(c) With respect to internal restitution, it is the policy of your Government that persons and organizations deprived of their property as a result of National Socialist racial, religious, or political discrimination should either have identifiable property returned to them or be compensated therefor, and that heirless and unclaimed property subject to internal restitution should devolve to appropriate successor organizations. To carry out this policy, you should seek agreement from your British and French colleagues to persuade the German Government to enact without delay a Uniform Internal Restitution Law, which should grant to claimants, to the greatest possible extent, all substantive rights now available to them under United States Military Government Law No. 59.10 The German Federal Government or, in its discretion, the Land governments should be responsible for the execution and administration of the Law, subject to review by non-German appellate Tribunals. These Tribunals would be the supreme appellate authority for cases arising under the Law; they should be appointed by the Allied High Commissioners and should act by majority vote. Until the Law becomes effective, the Land governments should continue to execute existing military government restitution laws, subject to minimum necessary policy control and supervision as presently exercised by the occupation authorities.

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Closely related to the problem of restitution is the problem of indemnification of persons who suffered personal damage or injury through national Socialist persecution because of racial, religious or ideological reasons. It is the policy of the United States Government that these persons should receive indemnification in German currency for such injury or damage. The Laenderrat of the United States Zone have recently promulgated legislation of this nature. Together with your British and French colleagues you should urge the German Federal Government to enact appropriate legislation in this field.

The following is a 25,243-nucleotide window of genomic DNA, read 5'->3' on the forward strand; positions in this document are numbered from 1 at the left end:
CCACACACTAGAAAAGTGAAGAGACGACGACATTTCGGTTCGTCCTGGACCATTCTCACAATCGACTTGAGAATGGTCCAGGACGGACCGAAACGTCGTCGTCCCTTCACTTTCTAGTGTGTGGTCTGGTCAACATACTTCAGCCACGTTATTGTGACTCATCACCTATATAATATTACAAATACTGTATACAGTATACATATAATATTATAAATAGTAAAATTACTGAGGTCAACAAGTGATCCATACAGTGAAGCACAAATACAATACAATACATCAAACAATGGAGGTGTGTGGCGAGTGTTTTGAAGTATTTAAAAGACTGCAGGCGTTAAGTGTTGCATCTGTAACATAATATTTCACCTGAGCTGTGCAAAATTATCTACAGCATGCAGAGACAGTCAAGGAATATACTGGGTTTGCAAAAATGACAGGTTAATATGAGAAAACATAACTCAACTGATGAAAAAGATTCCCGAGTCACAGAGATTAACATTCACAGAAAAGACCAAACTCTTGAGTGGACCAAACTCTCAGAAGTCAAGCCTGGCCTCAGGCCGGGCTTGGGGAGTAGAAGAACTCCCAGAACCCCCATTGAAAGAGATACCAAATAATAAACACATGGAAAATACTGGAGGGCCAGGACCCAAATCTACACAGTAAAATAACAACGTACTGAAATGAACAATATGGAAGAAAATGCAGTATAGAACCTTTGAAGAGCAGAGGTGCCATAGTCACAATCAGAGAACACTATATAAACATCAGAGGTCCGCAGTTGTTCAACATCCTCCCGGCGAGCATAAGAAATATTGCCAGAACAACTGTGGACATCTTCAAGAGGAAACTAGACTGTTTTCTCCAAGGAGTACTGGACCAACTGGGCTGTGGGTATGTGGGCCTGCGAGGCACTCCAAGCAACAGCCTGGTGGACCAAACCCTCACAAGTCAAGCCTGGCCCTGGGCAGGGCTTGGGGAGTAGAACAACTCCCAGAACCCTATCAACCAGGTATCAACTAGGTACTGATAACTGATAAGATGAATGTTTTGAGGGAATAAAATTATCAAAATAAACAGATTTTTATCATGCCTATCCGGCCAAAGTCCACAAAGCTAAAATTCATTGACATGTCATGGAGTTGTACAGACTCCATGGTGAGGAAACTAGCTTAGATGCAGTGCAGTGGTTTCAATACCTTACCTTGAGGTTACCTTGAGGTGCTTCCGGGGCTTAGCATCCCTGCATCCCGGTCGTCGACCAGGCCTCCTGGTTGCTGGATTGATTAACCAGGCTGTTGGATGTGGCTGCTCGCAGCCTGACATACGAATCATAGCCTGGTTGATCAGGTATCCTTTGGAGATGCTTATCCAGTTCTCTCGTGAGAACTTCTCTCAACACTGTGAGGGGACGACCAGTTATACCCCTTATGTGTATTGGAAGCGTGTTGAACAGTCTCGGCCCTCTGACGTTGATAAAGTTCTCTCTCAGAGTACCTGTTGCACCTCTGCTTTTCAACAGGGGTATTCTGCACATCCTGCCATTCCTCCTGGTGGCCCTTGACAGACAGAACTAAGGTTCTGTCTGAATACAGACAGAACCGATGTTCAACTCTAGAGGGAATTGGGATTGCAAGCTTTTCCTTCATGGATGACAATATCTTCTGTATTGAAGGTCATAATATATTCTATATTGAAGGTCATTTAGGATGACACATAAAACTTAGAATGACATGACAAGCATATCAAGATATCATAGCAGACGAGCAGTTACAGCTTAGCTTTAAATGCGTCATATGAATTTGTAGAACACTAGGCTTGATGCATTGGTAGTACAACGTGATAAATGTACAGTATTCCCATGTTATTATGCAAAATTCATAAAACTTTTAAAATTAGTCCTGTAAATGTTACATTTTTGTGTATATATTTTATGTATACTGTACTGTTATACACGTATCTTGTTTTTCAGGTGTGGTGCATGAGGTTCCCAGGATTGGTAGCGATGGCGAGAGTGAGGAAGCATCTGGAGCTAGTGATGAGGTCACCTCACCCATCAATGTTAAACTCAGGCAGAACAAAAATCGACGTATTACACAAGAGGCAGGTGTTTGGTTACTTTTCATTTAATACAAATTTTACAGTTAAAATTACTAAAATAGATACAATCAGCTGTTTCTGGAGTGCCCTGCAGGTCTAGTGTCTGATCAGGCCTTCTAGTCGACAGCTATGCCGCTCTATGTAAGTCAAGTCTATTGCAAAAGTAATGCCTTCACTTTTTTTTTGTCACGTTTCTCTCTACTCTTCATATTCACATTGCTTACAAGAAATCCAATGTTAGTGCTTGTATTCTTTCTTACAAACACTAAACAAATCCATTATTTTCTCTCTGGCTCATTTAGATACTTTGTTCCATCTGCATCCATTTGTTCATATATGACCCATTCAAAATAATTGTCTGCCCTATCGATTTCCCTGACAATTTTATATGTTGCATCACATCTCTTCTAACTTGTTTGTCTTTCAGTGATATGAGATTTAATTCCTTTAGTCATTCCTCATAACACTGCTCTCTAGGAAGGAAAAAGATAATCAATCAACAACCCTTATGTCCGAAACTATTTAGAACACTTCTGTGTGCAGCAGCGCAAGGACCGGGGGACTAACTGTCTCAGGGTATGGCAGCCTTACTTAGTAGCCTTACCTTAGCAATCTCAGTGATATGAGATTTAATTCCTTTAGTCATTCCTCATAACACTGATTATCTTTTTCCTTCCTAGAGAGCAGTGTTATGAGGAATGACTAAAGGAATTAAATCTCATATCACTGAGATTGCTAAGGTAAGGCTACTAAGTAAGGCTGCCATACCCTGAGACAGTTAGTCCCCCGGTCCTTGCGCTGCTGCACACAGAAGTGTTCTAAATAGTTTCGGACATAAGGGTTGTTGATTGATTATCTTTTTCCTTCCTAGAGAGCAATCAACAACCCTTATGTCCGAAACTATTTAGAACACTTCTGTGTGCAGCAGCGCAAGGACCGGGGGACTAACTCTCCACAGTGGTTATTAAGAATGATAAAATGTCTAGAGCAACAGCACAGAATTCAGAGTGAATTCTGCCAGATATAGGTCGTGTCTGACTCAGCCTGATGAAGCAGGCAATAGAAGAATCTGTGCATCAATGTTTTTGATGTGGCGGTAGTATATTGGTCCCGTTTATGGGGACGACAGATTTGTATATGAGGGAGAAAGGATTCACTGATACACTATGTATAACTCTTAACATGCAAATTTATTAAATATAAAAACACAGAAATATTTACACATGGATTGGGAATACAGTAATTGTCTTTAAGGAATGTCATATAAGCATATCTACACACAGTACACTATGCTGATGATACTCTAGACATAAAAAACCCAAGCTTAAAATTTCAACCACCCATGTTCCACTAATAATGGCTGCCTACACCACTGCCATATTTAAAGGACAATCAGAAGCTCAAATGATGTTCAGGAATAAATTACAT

d. You should complete the dismantling and delivery of industrial equipment scheduled for reparation at the earliest practicable time.


e. With regard to decartelization and deconcentration, it is the policy of your Government that the German economy be liberated from undesirable restraints and restrictions in order to promote economic opportunity for its citizens and the establishment of a peaceful, free and democratic economy and society. This policy envisages the elimination and prohibition of all cartels and cartel-like organizations and arrangements, and of undesirable concentrations of power in German private industry, which represent an actual or potential restraint of trade or may dominate or substantially influence the policies of governmental agencies. This involves the dissolution of excessive concentrations of economic power established through such devices as combines, mergers, holding companies and interlocking directorates, and the prohibition of participation in international cartels and cartel-like organizations and arrangements by private or state-owned enterprises.